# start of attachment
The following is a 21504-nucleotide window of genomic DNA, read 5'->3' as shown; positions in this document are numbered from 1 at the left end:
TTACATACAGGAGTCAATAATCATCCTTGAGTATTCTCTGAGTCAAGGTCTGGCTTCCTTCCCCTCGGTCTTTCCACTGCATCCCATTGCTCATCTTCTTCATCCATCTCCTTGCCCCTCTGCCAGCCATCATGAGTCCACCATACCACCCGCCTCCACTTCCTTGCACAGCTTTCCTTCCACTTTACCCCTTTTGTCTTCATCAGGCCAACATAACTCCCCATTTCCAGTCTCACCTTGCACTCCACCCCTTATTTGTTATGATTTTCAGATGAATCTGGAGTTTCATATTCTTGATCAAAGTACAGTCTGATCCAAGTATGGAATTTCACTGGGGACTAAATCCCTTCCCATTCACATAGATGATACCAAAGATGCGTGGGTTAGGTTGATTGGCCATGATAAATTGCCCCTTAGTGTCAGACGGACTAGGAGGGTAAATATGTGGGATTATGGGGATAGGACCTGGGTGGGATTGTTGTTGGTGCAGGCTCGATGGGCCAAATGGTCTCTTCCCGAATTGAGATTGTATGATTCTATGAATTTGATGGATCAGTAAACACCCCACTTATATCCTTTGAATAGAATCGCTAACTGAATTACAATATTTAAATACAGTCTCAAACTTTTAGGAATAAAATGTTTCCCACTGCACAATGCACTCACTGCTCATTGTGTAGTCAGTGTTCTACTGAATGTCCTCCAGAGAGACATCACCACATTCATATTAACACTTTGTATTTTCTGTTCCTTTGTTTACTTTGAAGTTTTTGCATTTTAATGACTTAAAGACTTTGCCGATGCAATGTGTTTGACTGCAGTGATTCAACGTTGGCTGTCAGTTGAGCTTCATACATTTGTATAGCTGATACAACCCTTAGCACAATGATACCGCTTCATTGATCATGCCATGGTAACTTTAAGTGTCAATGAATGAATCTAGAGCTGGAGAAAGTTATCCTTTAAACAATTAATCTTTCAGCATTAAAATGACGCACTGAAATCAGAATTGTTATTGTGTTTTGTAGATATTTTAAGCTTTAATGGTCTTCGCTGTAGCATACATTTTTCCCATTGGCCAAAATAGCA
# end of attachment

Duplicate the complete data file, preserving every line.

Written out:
The following is a 21504-nucleotide window of genomic DNA, read 5'->3' as shown; positions in this document are numbered from 1 at the left end:
TTACATACAGGAGTCAATAATCATCCTTGAGTATTCTCTGAGTCAAGGTCTGGCTTCCTTCCCCTCGGTCTTTCCACTGCATCCCATTGCTCATCTTCTTCATCCATCTCCTTGCCCCTCTGCCAGCCATCATGAGTCCACCATACCACCCGCCTCCACTTCCTTGCACAGCTTTCCTTCCACTTTACCCCTTTTGTCTTCATCAGGCCAACATAACTCCCCATTTCCAGTCTCACCTTGCACTCCACCCCTTATTTGTTATGATTTTCAGATGAATCTGGAGTTTCATATTCTTGATCAAAGTACAGTCTGATCCAAGTATGGAATTTCACTGGGGACTAAATCCCTTCCCATTCACATAGATGATACCAAAGATGCGTGGGTTAGGTTGATTGGCCATGATAAATTGCCCCTTAGTGTCAGACGGACTAGGAGGGTAAATATGTGGGATTATGGGGATAGGACCTGGGTGGGATTGTTGTTGGTGCAGGCTCGATGGGCCAAATGGTCTCTTCCCGAATTGAGATTGTATGATTCTATGAATTTGATGGATCAGTAAACACCCCACTTATATCCTTTGAATAGAATCGCTAACTGAATTACAATATTTAAATACAGTCTCAAACTTTTAGGAATAAAATGTTTCCCACTGCACAATGCACTCACTGCTCATTGTGTAGTCAGTGTTCTACTGAATGTCCTCCAGAGAGACATCACCACATTCATATTAACACTTTGTATTTTCTGTTCCTTTGTTTACTTTGAAGTTTTTGCATTTTAATGACTTAAAGACTTTGCCGATGCAATGTGTTTGACTGCAGTGATTCAACGTTGGCTGTCAGTTGAGCTTCATACATTTGTATAGCTGATACAACCCTTAGCACAATGATACCGCTTCATTGATCATGCCATGGTAACTTTAAGTGTCAATGAATGAATCTAGAGCTGGAGAAAGTTATCCTTTAAACAATTAATCTTTCAGCATTAAAATGACGCACTGAAATCAGAATTGTTATTGTGTTTTGTAGATATTTTAAGCTTTAATGGTCTTCGCTGTAGCATACATTTTTCCCATTGGCCAAAATAGCA